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GSMA politely asks Uzbekistan to free locked-up telco bods

Would be terribly nice, old boy, if you eased up on those Ruskies

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Mobile industry body GSMA has written to Uzbekistan's president in hope of resolving the country's tiff with Russian-owned operator MTS, a dispute that cut off punters and led to the "interrogation" of staff.

MTS had its Uzbekistan licence revoked in July after five employees were cuffed on suspicion of committing a variety of alleged financial crimes. One worker has been released, but the other four remain in custody, while the nine million or so customers of MTS are without connectivity. Meanwhile, the ex-Soviet state's government has been busy seizing the telco's assets.

The company insists its staff are innocent of all the allegations, which run from tax evasion to wrongfully withdrawing cash and providing services without a licence. The operator also accused the government of a sustained campaign of intimidation designed to destabilise the company and make it easier to seize.

"Telecommunications lines that we put up were cut down. Internet access — the way our headquarters in Moscow communicates with its branches in Uzbekistan — was cut off," the company said in a statement. "Illegal audits were conducted. Bank accounts were frozen."

The arrested staff have had a hard time of it, too: the company alleged its employees have been subject to "closed-door interrogations ... without access to legal counsel, and threats of physical coercion. Other prisoners in chains are paraded in front of them as interrogators taunt: 'You're going to end up like this, in chains, if you don't sign this confession'".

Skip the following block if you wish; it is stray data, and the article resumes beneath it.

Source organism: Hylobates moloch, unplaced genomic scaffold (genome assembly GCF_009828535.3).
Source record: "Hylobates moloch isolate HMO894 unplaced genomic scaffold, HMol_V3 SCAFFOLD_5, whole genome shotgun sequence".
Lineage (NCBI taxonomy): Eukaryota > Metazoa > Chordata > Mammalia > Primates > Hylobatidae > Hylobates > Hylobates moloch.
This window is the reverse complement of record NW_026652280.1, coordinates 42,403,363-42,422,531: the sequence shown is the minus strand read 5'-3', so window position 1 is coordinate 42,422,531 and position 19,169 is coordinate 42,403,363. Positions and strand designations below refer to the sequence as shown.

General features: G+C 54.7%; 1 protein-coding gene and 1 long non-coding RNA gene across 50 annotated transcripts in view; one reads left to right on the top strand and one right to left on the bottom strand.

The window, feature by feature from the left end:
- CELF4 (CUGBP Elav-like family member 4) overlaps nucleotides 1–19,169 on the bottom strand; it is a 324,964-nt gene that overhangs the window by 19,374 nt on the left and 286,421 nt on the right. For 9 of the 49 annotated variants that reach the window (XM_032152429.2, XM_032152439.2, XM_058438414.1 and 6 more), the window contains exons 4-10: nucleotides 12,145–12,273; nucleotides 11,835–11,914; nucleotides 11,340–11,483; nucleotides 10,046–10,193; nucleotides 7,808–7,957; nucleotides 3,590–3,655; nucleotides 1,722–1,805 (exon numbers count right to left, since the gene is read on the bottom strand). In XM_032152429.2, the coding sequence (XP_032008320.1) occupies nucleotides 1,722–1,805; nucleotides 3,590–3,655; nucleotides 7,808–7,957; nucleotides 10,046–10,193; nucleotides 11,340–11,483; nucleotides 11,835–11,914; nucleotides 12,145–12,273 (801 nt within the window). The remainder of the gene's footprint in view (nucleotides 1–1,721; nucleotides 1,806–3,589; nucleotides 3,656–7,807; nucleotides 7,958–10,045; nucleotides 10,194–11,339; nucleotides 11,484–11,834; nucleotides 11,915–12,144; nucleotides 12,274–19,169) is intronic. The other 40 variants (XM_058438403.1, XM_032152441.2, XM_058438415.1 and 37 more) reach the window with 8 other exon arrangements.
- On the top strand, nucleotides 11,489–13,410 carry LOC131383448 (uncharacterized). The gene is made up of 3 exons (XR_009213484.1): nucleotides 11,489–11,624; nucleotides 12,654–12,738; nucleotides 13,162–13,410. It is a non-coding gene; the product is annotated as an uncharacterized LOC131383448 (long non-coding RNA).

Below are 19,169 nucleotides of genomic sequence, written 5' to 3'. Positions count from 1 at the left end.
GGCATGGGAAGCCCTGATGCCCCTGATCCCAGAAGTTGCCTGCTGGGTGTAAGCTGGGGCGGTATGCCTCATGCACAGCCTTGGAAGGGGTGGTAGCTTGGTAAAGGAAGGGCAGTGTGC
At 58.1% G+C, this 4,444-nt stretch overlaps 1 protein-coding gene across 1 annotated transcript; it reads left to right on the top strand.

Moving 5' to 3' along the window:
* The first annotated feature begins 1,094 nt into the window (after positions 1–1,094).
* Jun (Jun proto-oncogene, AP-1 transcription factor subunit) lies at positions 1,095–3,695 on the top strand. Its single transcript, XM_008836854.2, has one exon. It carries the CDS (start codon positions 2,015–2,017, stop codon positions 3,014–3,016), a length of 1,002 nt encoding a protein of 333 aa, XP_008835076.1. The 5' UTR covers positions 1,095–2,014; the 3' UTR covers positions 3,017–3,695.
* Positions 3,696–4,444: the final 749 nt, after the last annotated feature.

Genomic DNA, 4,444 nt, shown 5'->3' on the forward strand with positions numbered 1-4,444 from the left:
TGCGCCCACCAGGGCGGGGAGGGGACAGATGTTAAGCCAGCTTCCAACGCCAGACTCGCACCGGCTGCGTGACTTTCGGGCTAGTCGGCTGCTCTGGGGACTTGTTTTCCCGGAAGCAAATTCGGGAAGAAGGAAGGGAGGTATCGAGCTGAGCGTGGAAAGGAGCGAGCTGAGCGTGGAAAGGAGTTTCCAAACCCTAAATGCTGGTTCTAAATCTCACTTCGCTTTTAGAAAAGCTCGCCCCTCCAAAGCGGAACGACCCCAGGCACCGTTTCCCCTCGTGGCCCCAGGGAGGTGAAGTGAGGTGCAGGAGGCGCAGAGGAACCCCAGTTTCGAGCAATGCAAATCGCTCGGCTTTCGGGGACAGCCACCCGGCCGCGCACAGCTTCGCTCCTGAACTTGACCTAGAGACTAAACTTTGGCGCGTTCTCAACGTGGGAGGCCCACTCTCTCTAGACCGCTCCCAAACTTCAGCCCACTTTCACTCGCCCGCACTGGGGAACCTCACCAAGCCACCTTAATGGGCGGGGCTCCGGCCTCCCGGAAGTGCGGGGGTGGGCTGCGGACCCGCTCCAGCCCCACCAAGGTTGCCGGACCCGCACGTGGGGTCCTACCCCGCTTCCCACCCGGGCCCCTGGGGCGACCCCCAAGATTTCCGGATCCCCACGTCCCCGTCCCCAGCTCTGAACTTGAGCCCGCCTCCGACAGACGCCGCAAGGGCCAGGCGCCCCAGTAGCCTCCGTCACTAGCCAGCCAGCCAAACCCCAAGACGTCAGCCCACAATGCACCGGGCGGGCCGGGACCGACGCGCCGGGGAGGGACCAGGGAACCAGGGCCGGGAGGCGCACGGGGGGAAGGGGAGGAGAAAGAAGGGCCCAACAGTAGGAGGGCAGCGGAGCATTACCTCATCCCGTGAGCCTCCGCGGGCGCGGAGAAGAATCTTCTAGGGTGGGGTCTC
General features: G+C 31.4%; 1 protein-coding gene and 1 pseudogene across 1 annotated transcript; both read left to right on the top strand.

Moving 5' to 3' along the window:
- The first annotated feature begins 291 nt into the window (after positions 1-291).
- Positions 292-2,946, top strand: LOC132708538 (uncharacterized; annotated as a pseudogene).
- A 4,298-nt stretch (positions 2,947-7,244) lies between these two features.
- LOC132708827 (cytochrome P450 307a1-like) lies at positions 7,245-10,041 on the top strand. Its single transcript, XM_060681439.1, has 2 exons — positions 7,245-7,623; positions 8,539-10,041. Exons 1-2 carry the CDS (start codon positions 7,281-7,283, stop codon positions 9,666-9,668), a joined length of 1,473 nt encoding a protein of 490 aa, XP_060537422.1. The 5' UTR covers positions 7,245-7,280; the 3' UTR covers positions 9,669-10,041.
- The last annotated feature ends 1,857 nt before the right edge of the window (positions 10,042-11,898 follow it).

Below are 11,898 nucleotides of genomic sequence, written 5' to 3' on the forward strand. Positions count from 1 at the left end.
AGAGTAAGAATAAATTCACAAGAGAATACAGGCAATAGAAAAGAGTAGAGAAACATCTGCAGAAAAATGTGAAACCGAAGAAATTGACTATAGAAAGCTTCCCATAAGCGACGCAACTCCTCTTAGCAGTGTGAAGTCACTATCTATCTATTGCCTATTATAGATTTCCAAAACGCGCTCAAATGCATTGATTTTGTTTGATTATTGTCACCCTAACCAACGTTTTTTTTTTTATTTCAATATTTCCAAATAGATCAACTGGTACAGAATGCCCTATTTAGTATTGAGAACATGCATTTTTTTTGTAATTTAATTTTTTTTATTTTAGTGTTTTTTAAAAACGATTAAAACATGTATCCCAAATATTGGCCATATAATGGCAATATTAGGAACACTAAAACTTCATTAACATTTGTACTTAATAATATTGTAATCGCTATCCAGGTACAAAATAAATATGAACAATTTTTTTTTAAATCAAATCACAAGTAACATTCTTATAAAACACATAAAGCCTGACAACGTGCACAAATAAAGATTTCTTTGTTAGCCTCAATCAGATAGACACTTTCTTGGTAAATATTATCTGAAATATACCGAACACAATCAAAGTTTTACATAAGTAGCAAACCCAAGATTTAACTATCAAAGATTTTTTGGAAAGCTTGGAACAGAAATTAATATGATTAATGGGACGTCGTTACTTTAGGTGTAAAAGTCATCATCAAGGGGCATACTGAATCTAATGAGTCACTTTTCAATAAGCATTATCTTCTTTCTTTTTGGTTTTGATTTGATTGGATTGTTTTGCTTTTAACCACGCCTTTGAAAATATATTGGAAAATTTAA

MTS is listed on the New York exchange, which is why the US authorities have been involved and last month warned of "a chilling effect on foreign investment" in the country if the detained staff weren't released.

The telco reckons it has poured almost $1.5bn into the Uzbekistan business, and last week wrote down $1.1bn of that in its financial filing - accepting that the assets, if not the staff, will not be coming home. But now that the GSMA has stepped into the fray the dispute will no doubt be settled amicably.

The industry body's letter, which was posted last week but published yesterday, starts with the usual flattery before getting down to tacks and suggesting that locking up staff and denying their human rights may "make it difficult for any business to consider investment", what's more "other providers may be hesitant to make investments after seeing what has happened to MTS-Uzbekistan".

We should bloody hope so, but we don't hold out a lot of hope for the GSMA's appeal for presidential intervention - despite the offer from the director general of "any support you feel the GSMA might be able to provide and my personal input to your deliberations". ®

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